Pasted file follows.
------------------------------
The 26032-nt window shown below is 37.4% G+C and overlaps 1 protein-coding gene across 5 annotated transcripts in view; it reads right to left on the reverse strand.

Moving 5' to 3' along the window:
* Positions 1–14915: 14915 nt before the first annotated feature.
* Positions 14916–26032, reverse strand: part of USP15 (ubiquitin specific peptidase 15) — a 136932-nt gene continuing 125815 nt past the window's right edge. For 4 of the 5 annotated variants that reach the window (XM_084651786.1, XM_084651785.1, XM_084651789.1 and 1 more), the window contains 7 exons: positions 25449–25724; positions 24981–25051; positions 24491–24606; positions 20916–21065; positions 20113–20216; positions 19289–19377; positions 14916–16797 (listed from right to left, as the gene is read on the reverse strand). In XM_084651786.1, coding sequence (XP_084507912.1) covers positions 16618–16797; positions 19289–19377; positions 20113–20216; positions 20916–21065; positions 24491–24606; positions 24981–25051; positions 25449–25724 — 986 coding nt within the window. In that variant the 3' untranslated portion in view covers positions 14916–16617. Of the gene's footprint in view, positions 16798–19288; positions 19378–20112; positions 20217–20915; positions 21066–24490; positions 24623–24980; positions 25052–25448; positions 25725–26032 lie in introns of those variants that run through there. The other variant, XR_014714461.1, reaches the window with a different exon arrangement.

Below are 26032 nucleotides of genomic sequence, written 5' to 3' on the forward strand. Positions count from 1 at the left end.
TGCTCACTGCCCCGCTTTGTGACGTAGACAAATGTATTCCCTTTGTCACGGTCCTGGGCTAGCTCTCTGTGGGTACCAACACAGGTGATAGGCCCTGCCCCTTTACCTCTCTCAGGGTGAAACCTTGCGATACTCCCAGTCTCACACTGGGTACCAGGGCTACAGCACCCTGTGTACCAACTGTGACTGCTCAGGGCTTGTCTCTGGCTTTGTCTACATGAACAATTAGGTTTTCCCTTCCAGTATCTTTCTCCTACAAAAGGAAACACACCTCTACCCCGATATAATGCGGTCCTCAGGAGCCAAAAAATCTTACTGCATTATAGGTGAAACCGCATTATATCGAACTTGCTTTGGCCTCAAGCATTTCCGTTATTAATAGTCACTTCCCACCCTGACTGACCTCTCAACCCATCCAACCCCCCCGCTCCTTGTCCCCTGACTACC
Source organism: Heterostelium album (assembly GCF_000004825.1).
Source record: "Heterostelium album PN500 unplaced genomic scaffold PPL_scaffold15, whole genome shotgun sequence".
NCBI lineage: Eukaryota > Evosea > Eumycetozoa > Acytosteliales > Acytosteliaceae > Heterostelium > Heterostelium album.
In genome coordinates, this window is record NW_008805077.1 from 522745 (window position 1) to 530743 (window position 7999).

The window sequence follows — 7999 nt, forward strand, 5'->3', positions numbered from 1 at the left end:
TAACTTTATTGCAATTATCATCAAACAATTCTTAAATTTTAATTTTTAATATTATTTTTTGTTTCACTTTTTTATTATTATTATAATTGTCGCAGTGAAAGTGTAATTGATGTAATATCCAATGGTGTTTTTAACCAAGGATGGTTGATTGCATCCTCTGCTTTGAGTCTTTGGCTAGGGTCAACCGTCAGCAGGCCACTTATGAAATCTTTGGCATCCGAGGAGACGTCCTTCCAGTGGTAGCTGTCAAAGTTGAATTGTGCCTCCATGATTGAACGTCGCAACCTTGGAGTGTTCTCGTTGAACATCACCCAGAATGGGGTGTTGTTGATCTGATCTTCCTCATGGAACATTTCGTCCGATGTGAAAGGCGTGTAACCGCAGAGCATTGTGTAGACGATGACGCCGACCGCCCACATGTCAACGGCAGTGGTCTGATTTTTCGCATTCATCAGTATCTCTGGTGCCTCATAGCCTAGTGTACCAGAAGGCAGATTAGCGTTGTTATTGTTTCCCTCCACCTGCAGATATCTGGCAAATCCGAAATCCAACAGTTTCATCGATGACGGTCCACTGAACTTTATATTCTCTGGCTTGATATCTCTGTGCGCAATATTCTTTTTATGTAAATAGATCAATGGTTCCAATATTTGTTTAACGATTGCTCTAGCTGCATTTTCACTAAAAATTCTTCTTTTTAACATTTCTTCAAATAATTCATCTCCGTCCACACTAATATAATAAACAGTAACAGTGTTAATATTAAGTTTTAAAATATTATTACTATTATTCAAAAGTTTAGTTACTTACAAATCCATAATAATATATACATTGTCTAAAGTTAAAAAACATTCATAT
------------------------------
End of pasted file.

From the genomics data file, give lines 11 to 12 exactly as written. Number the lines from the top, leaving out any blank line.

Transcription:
The window sequence follows — 7999 nt, forward strand, 5'->3', positions numbered from 1 at the left end:
TAACTTTATTGCAATTATCATCAAACAATTCTTAAATTTTAATTTTTAATATTATTTTTTGTTTCACTTTTTTATTATTATTATAATTGTCGCAGTGAAAGTGTAATTGATGTAATATCCAATGGTGTTTTTAACCAAGGATGGTTGATTGCATCCTCTGCTTTGAGTCTTTGGCTAGGGTCAACCGTCAGCAGGCCACTTATGAAATCTTTGGCATCCGAGGAGACGTCCTTCCAGTGGTAGCTGTCAAAGTTGAATTGTGCCTCCATGATTGAACGTCGCAACCTTGGAGTGTTCTCGTTGAACATCACCCAGAATGGGGTGTTGTTGATCTGATCTTCCTCATGGAACATTTCGTCCGATGTGAAAGGCGTGTAACCGCAGAGCATTGTGTAGACGATGACGCCGACCGCCCACATGTCAACGGCAGTGGTCTGATTTTTCGCATTCATCAGTATCTCTGGTGCCTCATAGCCTAGTGTACCAGAAGGCAGATTAGCGTTGTTATTGTTTCCCTCCACCTGCAGATATCTGGCAAATCCGAAATCCAACAGTTTCATCGATGACGGTCCACTGAACTTTATATTCTCTGGCTTGATATCTCTGTGCGCAATATTCTTTTTATGTAAATAGATCAATGGTTCCAATATTTGTTTAACGATTGCTCTAGCTGCATTTTCACTAAAAATTCTTCTTTTTAACATTTCTTCAAATAATTCATCTCCGTCCACACTAATATAATAAACAGTAACAGTGTTAATATTAAGTTTTAAAATATTATTACTATTATTCAAAAGTTTAGTTACTTACAAATCCATAATAATATATACATTGTCTAAAGTTAAAAAACATTCATAT